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Cherry Street Community Garden takes beauty seriously

Two people stand on either side of a small mural, depicting a grandmother and granddaughter harvesting greens in a wheelbarrow.
Sam Woods
Isaic Pulliam (right) created this mural of Santana Webb (left) and her grandmother harvesting greens to help beautify Cherry Street Community Garden this summer.

It can be easy to take beauty for granted, or think that a place is either beautiful or it is not.

But Lisa Roszkowski, board member at Bloom MKE, knows that it takes effort to build and maintain a beautiful space that welcomes nearby residents.

Roszkowski and her husband Rick founded Cherry Street Community Garden in 2012, and over time have doubled the amount of garden beds, added cherry and apple trees to line the perimeter of the garden and this summer added public art and infrastructure to turn the garden into a gathering space.

In addition to producing fresh produce for nearby residents, Roszkowski also wanted to create a place where beauty was taken seriously.

“I firmly believe that every neighborhood in this city deserves beauty,” Roszkowski says.

To underscore this, Roszkowski brought in student artists to add their craft to the garden. This has come in the form of murals, as well as functional art such as benches and a shade station engraved with carvings.

Together, the plants maintained by neighbors and art supplied by community artists create a sanctuary of natural and artistic beauty amongst concrete.

Santana Webb has been gardening at Cherry Street with her grandmother since it was founded, and noticed how the additions of trees and public art have made the garden more welcoming.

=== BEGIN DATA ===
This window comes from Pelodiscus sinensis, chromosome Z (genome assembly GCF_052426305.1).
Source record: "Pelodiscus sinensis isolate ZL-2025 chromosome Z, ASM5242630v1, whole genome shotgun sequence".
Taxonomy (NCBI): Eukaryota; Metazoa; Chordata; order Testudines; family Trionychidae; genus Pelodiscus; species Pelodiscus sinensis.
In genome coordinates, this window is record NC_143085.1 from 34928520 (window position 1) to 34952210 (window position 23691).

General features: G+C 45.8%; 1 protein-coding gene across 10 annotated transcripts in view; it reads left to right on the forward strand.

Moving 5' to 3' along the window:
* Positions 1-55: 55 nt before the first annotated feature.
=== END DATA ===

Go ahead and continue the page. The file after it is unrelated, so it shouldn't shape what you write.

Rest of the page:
“I feel like art attracts people,” she says.

Webb also noted that the garden provides a place to connect to her family’s agricultural roots. She noted that her mother and grandmother use food grown in the garden for recipes she learned growing up in the South.

“They make fried green tomatoes every now and then,” she says. “And stores (collard greens) in freezer bags for holidays.”

Isaic Pulliam is a student at Milwaukee Institute of Art and Design who created a mural for the garden. He chose Santana and her grandmother Linda as his subjects, depicting them harvesting a wheelbarrow full of greens.

Pulliam is proud of how the piece turned out, but he’s also happy to see it placed in a garden because he sees gardeners as artists whose medium is soil.

“There’s a lot of connections between gardeners and artists,” he says. “You’ve got to plan out the process, what materials you use and you don’t know how it’s going to turn out.”


Sam is a WUWM production assistant for Lake Effect.
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